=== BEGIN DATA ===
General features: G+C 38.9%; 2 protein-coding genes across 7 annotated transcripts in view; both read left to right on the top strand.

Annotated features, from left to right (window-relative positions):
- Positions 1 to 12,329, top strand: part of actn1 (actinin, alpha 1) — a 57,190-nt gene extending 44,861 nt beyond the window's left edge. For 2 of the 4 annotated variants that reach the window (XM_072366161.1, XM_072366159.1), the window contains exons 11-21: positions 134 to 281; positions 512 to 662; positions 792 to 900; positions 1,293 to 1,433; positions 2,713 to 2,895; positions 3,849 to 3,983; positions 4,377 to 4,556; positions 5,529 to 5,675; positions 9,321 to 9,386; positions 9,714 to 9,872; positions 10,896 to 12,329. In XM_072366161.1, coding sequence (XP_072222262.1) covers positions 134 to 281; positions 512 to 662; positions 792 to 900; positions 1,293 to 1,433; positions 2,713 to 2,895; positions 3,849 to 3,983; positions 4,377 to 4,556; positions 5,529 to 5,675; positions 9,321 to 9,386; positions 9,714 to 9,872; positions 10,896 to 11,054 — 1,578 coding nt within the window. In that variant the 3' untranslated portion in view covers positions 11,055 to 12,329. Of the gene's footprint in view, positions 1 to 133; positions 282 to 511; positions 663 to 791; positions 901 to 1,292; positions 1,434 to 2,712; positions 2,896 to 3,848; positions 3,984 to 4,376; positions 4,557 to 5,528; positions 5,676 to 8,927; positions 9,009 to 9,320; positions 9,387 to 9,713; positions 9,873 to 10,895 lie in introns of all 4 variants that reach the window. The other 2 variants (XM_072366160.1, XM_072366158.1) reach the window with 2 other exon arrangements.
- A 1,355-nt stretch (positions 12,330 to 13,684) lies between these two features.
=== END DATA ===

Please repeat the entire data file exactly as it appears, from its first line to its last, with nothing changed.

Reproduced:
General features: G+C 38.9%; 2 protein-coding genes across 7 annotated transcripts in view; both read left to right on the top strand.

Annotated features, from left to right (window-relative positions):
- Positions 1 to 12,329, top strand: part of actn1 (actinin, alpha 1) — a 57,190-nt gene extending 44,861 nt beyond the window's left edge. For 2 of the 4 annotated variants that reach the window (XM_072366161.1, XM_072366159.1), the window contains exons 11-21: positions 134 to 281; positions 512 to 662; positions 792 to 900; positions 1,293 to 1,433; positions 2,713 to 2,895; positions 3,849 to 3,983; positions 4,377 to 4,556; positions 5,529 to 5,675; positions 9,321 to 9,386; positions 9,714 to 9,872; positions 10,896 to 12,329. In XM_072366161.1, coding sequence (XP_072222262.1) covers positions 134 to 281; positions 512 to 662; positions 792 to 900; positions 1,293 to 1,433; positions 2,713 to 2,895; positions 3,849 to 3,983; positions 4,377 to 4,556; positions 5,529 to 5,675; positions 9,321 to 9,386; positions 9,714 to 9,872; positions 10,896 to 11,054 — 1,578 coding nt within the window. In that variant the 3' untranslated portion in view covers positions 11,055 to 12,329. Of the gene's footprint in view, positions 1 to 133; positions 282 to 511; positions 663 to 791; positions 901 to 1,292; positions 1,434 to 2,712; positions 2,896 to 3,848; positions 3,984 to 4,376; positions 4,557 to 5,528; positions 5,676 to 8,927; positions 9,009 to 9,320; positions 9,387 to 9,713; positions 9,873 to 10,895 lie in introns of all 4 variants that reach the window. The other 2 variants (XM_072366160.1, XM_072366158.1) reach the window with 2 other exon arrangements.
- A 1,355-nt stretch (positions 12,330 to 13,684) lies between these two features.